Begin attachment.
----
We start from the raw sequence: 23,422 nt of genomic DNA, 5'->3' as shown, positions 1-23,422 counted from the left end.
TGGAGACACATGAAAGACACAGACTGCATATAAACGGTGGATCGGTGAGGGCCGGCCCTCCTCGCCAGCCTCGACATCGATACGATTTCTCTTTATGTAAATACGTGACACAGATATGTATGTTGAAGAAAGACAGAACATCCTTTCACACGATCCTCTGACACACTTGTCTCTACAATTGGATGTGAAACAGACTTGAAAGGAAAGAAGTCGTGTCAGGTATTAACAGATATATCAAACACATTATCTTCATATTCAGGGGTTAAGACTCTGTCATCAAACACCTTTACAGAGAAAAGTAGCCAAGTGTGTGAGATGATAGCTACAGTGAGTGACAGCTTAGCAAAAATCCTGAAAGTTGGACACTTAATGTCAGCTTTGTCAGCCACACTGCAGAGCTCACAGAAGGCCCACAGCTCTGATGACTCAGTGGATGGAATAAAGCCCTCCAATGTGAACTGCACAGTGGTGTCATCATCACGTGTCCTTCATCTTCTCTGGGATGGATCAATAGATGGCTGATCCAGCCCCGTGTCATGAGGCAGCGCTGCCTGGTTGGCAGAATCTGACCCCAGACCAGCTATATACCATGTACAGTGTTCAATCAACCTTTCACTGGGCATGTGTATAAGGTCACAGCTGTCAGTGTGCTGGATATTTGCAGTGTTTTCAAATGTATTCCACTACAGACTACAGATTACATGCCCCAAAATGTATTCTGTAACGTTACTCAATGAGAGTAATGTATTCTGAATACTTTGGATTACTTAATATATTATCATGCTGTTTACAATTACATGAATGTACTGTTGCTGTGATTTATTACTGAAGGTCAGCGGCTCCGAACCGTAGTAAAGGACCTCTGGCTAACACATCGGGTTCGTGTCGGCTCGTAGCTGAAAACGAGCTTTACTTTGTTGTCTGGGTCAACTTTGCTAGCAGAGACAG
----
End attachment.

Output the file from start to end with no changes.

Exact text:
We start from the raw sequence: 23,422 nt of genomic DNA, 5'->3' as shown, positions 1-23,422 counted from the left end.
TGGAGACACATGAAAGACACAGACTGCATATAAACGGTGGATCGGTGAGGGCCGGCCCTCCTCGCCAGCCTCGACATCGATACGATTTCTCTTTATGTAAATACGTGACACAGATATGTATGTTGAAGAAAGACAGAACATCCTTTCACACGATCCTCTGACACACTTGTCTCTACAATTGGATGTGAAACAGACTTGAAAGGAAAGAAGTCGTGTCAGGTATTAACAGATATATCAAACACATTATCTTCATATTCAGGGGTTAAGACTCTGTCATCAAACACCTTTACAGAGAAAAGTAGCCAAGTGTGTGAGATGATAGCTACAGTGAGTGACAGCTTAGCAAAAATCCTGAAAGTTGGACACTTAATGTCAGCTTTGTCAGCCACACTGCAGAGCTCACAGAAGGCCCACAGCTCTGATGACTCAGTGGATGGAATAAAGCCCTCCAATGTGAACTGCACAGTGGTGTCATCATCACGTGTCCTTCATCTTCTCTGGGATGGATCAATAGATGGCTGATCCAGCCCCGTGTCATGAGGCAGCGCTGCCTGGTTGGCAGAATCTGACCCCAGACCAGCTATATACCATGTACAGTGTTCAATCAACCTTTCACTGGGCATGTGTATAAGGTCACAGCTGTCAGTGTGCTGGATATTTGCAGTGTTTTCAAATGTATTCCACTACAGACTACAGATTACATGCCCCAAAATGTATTCTGTAACGTTACTCAATGAGAGTAATGTATTCTGAATACTTTGGATTACTTAATATATTATCATGCTGTTTACAATTACATGAATGTACTGTTGCTGTGATTTATTACTGAAGGTCAGCGGCTCCGAACCGTAGTAAAGGACCTCTGGCTAACACATCGGGTTCGTGTCGGCTCGTAGCTGAAAACGAGCTTTACTTTGTTGTCTGGGTCAACTTTGCTAGCAGAGACAG